Journal cover Journal topic
Biogeosciences An interactive open-access journal of the European Geosciences Union
Biogeosciences, 13, 3981-3989, 2016
https://doi.org/10.5194/bg-13-3981-2016
© Author(s) 2016. This work is distributed under
the Creative Commons Attribution 3.0 License.
Research article
11 Jul 2016
Surfactant control of gas transfer velocity along an offshore coastal transect: results from a laboratory gas exchange tank
R. Pereira1,2, K. Schneider-Zapp2,3, and R. C. Upstill-Goddard2 1The Lyell Centre, Heriot-Watt University, Edinburgh, EH14 4AP, UK
2School of Marine Science and Technology, Newcastle University, Newcastle upon Tyne, NE1 7RU, UK
3Pix4D, EPFL Innovation Park, 1015 Lausanne, Switzerland
Abstract. Understanding the physical and biogeochemical controls of air–sea gas exchange is necessary for establishing biogeochemical models for predicting regional- and global-scale trace gas fluxes and feedbacks. To this end we report the results of experiments designed to constrain the effect of surfactants in the sea surface microlayer (SML) on the gas transfer velocity (kw; cm h−1), seasonally (2012–2013) along a 20 km coastal transect (North East UK). We measured total surfactant activity (SA), chromophoric dissolved organic matter (CDOM) and chlorophyll a (Chl a) in the SML and in sub-surface water (SSW) and we evaluated corresponding kw values using a custom-designed air–sea gas exchange tank. Temporal SA variability exceeded its spatial variability. Overall, SA varied 5-fold between all samples (0.08 to 0.38 mg L−1 T-X-100), being highest in the SML during summer. SML SA enrichment factors (EFs) relative to SSW were  ∼  1.0 to 1.9, except for two values (0.75; 0.89: February 2013). The range in corresponding k660 (kw for CO2 in seawater at 20 °C) was 6.8 to 22.0 cm h−1. The film factor R660 (the ratio of k660 for seawater to k660 for “clean”, i.e. surfactant-free, laboratory water) was strongly correlated with SML SA (r ≥ 0.70, p ≤ 0.002, each n = 16). High SML SA typically corresponded to k660 suppressions  ∼  14 to 51 % relative to clean laboratory water, highlighting strong spatiotemporal gradients in gas exchange due to varying surfactant in these coastal waters. Such variability should be taken account of when evaluating marine trace gas sources and sinks. Total CDOM absorbance (250 to 450 nm), the CDOM spectral slope ratio (SR = S275 − 295S350 − 400), the 250 : 365 nm CDOM absorption ratio (E2 : E3), and Chl a all indicated spatial and temporal signals in the quantity and composition of organic matter in the SML and SSW. This prompts us to hypothesise that spatiotemporal variation in R660 and its relationship with SA is a consequence of compositional differences in the surfactant fraction of the SML DOM pool that warrants further investigation.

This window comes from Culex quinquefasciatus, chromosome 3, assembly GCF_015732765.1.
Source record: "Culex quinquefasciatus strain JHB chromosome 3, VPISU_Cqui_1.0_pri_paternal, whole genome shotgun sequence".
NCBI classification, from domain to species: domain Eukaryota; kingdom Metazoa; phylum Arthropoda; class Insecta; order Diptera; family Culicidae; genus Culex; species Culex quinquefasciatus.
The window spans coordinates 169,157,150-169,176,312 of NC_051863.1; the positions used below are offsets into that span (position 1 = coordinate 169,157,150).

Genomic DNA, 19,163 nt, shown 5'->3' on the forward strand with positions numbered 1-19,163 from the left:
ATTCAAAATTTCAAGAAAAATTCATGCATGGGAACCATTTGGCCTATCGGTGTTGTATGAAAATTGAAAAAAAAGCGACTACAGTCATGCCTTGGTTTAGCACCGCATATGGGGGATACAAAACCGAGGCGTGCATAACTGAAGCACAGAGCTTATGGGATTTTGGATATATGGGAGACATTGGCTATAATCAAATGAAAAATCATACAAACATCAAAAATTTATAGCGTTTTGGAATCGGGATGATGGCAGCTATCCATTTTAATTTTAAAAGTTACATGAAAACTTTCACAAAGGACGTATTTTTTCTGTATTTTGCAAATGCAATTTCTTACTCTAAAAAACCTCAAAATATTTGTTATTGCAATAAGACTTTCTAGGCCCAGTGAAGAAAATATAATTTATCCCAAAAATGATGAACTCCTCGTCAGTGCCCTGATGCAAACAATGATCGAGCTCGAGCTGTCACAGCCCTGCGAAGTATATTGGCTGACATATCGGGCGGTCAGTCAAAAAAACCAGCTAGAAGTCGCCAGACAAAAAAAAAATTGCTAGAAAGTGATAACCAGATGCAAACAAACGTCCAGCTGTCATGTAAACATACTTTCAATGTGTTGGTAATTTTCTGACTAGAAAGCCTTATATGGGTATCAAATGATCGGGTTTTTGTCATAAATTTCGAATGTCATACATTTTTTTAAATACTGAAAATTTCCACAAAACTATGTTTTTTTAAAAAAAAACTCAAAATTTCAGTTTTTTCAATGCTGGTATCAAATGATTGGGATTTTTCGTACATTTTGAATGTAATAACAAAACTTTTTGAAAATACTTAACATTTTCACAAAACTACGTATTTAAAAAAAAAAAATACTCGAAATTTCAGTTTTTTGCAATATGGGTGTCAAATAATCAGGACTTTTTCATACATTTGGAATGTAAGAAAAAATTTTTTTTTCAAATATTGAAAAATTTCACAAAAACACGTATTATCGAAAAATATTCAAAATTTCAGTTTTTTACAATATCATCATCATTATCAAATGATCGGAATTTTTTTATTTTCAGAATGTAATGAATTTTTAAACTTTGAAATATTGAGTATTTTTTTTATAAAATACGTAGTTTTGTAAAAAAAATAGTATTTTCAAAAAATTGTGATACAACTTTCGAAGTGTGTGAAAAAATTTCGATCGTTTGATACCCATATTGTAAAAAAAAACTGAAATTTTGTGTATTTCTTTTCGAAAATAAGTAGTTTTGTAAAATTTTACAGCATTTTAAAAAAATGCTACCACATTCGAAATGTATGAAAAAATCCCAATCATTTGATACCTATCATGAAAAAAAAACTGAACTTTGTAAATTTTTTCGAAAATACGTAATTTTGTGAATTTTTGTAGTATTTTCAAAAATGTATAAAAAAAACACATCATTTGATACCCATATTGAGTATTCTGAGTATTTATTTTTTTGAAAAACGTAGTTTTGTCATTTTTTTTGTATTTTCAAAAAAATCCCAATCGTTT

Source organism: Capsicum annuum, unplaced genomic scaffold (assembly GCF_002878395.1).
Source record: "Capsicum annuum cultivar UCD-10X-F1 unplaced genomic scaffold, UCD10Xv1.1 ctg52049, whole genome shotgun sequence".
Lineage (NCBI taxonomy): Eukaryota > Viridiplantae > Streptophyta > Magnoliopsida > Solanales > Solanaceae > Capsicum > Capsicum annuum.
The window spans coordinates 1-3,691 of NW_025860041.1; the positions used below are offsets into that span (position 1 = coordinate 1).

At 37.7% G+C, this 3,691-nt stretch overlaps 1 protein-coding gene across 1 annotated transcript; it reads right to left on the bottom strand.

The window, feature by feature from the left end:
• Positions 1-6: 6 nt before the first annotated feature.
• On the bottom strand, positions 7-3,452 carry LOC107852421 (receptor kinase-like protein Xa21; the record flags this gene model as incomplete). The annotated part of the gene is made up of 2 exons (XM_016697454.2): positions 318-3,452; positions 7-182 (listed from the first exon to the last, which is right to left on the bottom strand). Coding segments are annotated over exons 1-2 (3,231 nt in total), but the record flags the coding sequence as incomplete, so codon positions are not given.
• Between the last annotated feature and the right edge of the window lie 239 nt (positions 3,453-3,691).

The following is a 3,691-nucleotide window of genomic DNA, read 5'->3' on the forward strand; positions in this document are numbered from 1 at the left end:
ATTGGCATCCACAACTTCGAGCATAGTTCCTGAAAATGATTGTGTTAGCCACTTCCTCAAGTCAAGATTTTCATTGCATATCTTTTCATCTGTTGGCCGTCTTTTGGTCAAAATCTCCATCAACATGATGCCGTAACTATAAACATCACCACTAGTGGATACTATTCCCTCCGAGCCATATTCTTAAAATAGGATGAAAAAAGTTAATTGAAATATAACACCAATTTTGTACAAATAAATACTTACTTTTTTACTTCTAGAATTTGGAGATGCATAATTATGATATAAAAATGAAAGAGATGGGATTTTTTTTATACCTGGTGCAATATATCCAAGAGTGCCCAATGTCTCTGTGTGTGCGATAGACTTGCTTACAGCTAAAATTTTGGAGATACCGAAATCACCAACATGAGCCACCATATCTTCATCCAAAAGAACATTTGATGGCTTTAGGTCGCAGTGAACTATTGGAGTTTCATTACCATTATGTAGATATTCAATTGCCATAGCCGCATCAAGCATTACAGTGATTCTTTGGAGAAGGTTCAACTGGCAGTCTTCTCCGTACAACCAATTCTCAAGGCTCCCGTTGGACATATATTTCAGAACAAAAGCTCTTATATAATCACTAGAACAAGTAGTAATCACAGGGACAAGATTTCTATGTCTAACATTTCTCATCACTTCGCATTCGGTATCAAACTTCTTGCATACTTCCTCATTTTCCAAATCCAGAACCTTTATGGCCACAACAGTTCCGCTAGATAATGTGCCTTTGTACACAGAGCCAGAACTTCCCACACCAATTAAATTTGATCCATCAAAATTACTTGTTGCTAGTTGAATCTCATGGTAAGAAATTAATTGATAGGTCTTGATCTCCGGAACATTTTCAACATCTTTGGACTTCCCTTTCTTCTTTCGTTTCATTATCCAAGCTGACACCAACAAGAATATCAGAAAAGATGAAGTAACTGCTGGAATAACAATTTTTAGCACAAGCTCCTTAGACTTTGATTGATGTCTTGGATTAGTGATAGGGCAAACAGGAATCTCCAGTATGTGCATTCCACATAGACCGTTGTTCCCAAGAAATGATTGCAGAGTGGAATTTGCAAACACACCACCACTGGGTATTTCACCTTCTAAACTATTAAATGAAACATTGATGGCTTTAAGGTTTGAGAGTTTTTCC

Citation: Pereira, R., Schneider-Zapp, K., and Upstill-Goddard, R. C.: Surfactant control of gas transfer velocity along an offshore coastal transect: results from a laboratory gas exchange tank, Biogeosciences, 13, 3981-3989, https://doi.org/10.5194/bg-13-3981-2016, 2016.
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Short summary
Understanding controls of air–sea gas exchange is necessary for predicting regional- and global-scale trace gas fluxes and feedbacks. Recent studies demonstrated the importance of surfactants, which occur naturally in the uppermost layer of coastal water bodies, to suppress the gas transfer velocity (kw). Here we present data for seawater samples collected from the North Sea. Using a novel analytical approach we show a strong seasonal and spatial relationship between natural surfactants and kw.
Understanding controls of air–sea gas exchange is necessary for predicting regional- and...
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